Alzheimer's Research and Therapy
Centre for Precision Health / School of Medical and Health Sciences
Spanish Ministry of Science and Innovation (PRE2019-087612)
Wide evidence suggests that physical activity (PA) confers protection against Alzheimer’s disease (AD). On the other hand, the apolipoprotein E gene (APOE) ε4 allele represents the greatest genetic risk factor for developing AD. Extensive research has been conducted to determine whether frequent PA can mitigate the increased AD risk associated with APOE ε4. However, thus far, these attempts have produced inconclusive results. In this context, one possible explanation could be that the influence of the combined effect of PA and APOE ε4 carriage might be dependent on the specific outcome measure utilised.
In order to bridge these discrepancies, the aim of this theoretical article is to propose a novel model on the interactive effects of PA and APOE ε4 carriage on well-established mechanisms underlying AD. Available literature was searched to investigate how PA and APOE ε4 carriage, independently and in combination, may alter several molecular pathways involved in AD pathogenesis. The reviewed mechanisms include amyloid beta (Aβ) and tau deposition and clearance, neuronal resilience and neurogenesis, lipid function and cerebrovascular alterations, brain immune response and glucose metabolism. Finally, combining all this information, we have built an integrative model, which includes evidence-based and theoretical synergistic interactions across mechanisms. Moreover, we have identified key knowledge gaps in the literature, providing a list of testable hypotheses that future studies need to address.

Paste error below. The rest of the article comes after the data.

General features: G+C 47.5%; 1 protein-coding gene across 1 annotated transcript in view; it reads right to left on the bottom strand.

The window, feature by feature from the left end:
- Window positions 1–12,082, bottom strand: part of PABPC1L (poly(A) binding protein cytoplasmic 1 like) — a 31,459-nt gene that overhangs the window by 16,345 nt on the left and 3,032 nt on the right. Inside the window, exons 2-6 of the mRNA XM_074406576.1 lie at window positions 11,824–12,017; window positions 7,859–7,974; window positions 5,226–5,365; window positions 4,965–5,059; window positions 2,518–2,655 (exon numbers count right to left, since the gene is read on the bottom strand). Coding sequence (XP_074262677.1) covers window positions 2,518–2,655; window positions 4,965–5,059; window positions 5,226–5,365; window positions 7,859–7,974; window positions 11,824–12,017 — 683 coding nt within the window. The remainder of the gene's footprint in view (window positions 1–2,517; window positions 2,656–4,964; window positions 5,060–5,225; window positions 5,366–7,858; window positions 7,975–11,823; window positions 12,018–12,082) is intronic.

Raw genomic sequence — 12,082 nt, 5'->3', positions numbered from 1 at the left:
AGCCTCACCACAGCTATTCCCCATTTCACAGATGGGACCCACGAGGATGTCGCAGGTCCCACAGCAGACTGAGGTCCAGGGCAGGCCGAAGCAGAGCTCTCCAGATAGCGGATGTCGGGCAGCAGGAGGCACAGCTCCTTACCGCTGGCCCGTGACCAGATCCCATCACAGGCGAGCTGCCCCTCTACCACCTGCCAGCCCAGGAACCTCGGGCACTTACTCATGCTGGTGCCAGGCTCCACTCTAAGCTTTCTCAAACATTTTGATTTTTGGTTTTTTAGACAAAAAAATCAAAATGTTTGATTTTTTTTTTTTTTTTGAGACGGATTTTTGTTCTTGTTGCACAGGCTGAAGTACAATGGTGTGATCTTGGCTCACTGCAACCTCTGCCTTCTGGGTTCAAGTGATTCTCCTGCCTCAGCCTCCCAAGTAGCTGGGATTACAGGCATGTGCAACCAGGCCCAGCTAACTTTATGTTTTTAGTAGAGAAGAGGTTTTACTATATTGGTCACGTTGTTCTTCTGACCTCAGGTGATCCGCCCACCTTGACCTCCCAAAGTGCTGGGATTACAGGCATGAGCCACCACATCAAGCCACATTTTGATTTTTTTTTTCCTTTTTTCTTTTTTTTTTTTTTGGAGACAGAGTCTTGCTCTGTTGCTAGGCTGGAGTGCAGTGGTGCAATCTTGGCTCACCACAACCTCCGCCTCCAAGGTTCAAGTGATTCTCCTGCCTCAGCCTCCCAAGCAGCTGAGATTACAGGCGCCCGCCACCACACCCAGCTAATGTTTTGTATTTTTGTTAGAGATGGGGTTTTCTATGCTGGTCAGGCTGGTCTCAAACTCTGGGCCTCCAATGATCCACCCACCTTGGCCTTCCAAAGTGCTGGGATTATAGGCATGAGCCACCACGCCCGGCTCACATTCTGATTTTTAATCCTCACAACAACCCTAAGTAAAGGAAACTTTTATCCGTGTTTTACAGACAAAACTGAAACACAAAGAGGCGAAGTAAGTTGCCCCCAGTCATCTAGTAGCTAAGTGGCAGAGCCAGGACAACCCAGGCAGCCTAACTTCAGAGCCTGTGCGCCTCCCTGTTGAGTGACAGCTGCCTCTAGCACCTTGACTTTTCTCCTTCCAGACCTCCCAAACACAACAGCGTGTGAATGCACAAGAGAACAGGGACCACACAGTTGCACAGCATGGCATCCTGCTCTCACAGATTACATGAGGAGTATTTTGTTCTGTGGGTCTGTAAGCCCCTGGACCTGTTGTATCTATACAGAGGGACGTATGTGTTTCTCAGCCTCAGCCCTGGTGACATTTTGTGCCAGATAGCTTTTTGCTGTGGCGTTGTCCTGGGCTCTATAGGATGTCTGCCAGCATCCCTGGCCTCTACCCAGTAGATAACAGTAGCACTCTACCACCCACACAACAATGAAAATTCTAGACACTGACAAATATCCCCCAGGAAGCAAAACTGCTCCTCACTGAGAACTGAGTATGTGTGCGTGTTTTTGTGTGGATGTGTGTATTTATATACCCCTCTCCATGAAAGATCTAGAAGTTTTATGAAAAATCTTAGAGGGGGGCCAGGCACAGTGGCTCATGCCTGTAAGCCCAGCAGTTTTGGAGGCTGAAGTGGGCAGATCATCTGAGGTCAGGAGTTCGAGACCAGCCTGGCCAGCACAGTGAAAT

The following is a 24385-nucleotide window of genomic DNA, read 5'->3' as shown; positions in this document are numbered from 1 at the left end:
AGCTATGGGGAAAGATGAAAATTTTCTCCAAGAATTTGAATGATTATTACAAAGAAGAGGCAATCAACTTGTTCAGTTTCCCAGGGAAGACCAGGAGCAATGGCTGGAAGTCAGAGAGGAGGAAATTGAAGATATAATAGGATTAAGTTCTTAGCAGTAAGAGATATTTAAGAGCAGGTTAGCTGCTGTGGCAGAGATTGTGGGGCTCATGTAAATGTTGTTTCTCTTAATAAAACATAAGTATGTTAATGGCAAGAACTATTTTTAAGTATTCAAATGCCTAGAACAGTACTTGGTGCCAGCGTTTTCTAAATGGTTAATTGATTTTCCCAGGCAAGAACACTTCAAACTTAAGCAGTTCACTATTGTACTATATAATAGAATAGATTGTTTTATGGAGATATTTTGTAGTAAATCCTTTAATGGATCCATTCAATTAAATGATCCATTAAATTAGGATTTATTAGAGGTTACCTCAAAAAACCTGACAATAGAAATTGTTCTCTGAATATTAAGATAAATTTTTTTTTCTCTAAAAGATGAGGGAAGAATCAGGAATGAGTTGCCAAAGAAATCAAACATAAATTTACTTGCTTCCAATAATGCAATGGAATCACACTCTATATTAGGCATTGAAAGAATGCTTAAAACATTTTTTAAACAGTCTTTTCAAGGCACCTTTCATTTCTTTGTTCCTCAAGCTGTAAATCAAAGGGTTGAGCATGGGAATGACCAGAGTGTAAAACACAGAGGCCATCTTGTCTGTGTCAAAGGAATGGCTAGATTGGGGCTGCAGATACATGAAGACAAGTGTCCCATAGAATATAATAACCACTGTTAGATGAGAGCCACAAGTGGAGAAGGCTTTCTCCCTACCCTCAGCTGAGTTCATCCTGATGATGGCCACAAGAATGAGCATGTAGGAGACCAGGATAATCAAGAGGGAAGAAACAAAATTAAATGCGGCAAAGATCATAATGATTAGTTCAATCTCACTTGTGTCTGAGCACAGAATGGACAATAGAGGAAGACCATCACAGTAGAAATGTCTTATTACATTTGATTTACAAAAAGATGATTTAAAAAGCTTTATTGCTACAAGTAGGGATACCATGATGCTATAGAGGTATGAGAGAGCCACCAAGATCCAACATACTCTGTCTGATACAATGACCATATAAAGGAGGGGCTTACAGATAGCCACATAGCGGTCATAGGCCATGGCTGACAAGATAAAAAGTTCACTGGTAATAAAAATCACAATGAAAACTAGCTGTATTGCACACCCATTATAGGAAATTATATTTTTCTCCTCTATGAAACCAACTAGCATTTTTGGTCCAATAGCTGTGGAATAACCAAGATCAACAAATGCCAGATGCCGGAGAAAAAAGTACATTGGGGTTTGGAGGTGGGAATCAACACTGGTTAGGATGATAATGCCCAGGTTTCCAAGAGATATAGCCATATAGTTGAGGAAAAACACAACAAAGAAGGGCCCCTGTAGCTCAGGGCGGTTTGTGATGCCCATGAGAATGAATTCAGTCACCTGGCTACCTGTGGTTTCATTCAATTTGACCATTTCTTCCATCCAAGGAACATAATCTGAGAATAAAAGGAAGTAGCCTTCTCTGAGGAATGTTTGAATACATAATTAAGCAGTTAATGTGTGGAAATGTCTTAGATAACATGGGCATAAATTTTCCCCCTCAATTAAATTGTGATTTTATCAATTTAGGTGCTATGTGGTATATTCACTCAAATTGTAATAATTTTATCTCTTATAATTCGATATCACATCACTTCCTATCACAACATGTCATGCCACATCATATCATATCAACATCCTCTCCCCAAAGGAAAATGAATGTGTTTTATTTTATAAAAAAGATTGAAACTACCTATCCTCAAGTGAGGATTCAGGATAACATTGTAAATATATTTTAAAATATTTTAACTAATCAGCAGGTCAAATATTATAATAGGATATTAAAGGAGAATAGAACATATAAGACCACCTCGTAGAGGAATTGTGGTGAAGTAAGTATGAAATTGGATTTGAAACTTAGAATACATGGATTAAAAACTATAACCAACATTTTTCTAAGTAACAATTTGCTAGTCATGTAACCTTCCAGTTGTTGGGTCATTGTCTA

We conclude that PA influences a wide array of molecular targets involved in AD neuropathology. A deeper understanding of where, when and, most importantly, how PA decreases AD risk even in the presence of the APOE ε4 allele will enable the creation of new protocols using exercise along pharmaceuticals in combined therapeutic approaches.
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